French Digital Services Tax and the United States Response

Posted by Jim Conrad
Blog originally posted on 05/01/2021 01:13 PM


A United States Trade Representative (USTR) investigation into France’s Digital Services Tax (DST) was initiated on July 10, 2019, according to Sec 302(b)(1)(A) of the Trade Act of 1974 and was completed on December 2, 2019.

The USTR concluded that France’s DST is unreasonable and discriminatory, and burdens or restricts US commerce. The DST is expected to affect roughly 30 multinational companies. Of those 30 companies, 17 are large United States-headquartered multinationals, but only one is headquartered in France.

The USTR claimed de facto discrimination since the France DST diverges from US Tax policy principles and is based on tax revenue rather than income.

The USTR’s view is that the DST is designed to penalize US companies. In July 2019, the USTR recommended retaliatory duties of up to 100% on $2.4b of French goods, including cheese, wine, and handbags.

While France suspended its DST in January 2020 for the remainder of the year and agreed to negotiate with the United States at the Organisation for Economic Co-operation and Development (OECD), the USTR decided ultimately to retaliate, announcing on July 10, 2020, that it would impose Section 301 duties of 25% on approximately $1.3b of French products.

The final list is narrower and limited to certain cosmetics, soaps, and leather goods in consideration of the amount of DST taxes that would be assessed by France on U.S. companies. The United States delayed implementation until January 6, 2021, while negotiations were taking place.

“This issue between the US and France will only be the beginning of the conversation. Italy, Spain, Austria, and the United Kingdom have all announced plans to implement digital services taxes, imposing duties on online activity that takes place in those countries, regardless of whether the company has a physical presence there.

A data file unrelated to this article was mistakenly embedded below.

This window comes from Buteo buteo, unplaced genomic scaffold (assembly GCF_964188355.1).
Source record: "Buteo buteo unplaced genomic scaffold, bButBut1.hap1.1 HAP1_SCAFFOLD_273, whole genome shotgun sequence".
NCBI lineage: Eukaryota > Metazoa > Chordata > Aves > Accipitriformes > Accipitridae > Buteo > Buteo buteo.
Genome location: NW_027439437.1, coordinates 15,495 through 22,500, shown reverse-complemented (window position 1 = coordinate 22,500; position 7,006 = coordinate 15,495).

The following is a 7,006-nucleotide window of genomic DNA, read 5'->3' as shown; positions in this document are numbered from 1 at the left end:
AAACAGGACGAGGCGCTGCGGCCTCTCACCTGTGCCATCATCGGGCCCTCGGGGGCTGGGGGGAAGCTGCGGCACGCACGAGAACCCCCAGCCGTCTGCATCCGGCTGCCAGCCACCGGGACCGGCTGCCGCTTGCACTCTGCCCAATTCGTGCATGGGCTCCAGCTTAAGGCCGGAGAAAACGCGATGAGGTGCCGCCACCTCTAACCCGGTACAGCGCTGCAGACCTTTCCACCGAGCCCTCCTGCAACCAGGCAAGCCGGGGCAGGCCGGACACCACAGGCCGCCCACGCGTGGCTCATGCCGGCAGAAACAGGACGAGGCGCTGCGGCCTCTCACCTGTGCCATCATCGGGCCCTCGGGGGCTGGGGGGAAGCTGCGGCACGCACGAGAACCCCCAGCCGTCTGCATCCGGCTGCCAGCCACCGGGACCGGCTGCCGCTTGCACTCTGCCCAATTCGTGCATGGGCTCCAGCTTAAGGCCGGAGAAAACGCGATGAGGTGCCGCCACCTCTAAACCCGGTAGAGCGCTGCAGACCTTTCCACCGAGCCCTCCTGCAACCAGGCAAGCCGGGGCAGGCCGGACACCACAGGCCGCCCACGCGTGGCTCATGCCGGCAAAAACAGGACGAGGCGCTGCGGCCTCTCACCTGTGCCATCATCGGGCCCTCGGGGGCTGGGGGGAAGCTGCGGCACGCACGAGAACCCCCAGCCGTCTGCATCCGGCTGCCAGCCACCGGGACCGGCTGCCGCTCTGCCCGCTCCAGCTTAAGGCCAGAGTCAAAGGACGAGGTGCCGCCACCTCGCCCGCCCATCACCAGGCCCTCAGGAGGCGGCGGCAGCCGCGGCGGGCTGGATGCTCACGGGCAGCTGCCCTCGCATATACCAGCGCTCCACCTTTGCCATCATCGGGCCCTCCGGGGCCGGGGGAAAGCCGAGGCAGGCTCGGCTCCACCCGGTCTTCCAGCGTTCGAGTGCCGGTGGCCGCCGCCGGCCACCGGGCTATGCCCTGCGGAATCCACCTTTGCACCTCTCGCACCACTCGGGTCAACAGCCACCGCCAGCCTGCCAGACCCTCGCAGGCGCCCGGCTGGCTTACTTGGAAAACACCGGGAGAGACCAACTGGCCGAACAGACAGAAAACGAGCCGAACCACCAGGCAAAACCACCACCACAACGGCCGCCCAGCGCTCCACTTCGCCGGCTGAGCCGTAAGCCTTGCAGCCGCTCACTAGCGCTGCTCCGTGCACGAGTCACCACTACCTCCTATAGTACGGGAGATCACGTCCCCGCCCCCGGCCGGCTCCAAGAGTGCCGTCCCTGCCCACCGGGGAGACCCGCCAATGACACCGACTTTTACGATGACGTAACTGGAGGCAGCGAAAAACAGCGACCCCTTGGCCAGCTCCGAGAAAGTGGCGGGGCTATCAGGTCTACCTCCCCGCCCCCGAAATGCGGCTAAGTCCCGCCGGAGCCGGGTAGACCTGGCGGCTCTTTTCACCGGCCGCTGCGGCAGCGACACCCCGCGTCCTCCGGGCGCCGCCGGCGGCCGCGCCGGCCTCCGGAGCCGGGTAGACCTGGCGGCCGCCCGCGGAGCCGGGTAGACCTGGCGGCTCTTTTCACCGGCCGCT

It is unclear how the new US Administration will view these developments; however, this constitutes one more trade action in what has already been a challenging year for compliance professionals. Should you have any questions on these prospective additional duties, and how they may impact your business, don’t hesitate to reach out to Tradewin's duty mitigation experts. We’re here to help.

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Topics: Europe, North America

Blog originally posted on 05/01/2021 01:13 PM

Jim Conrad

Written by Jim Conrad

Jim joined Tradewin in 2009, continuing a successful career in international logistics and trade compliance that began in 1980. He has spent more than three decades in leadership roles overseeing international trade compliance including the positions of corporate Director of Operations and as Chairman of the Board of Directors for a large U.S. shipper’s association. Jim’s technical background covers a wide range of international trade areas including harmonized tariff classification, valuation, anti-dumping and risk analysis. Jim is a graduate of North Shore Community College and majored in Business Administration at Salem State University. He is a member of the International Compliance Professionals Association and a U.S. Licensed Customs House Broker.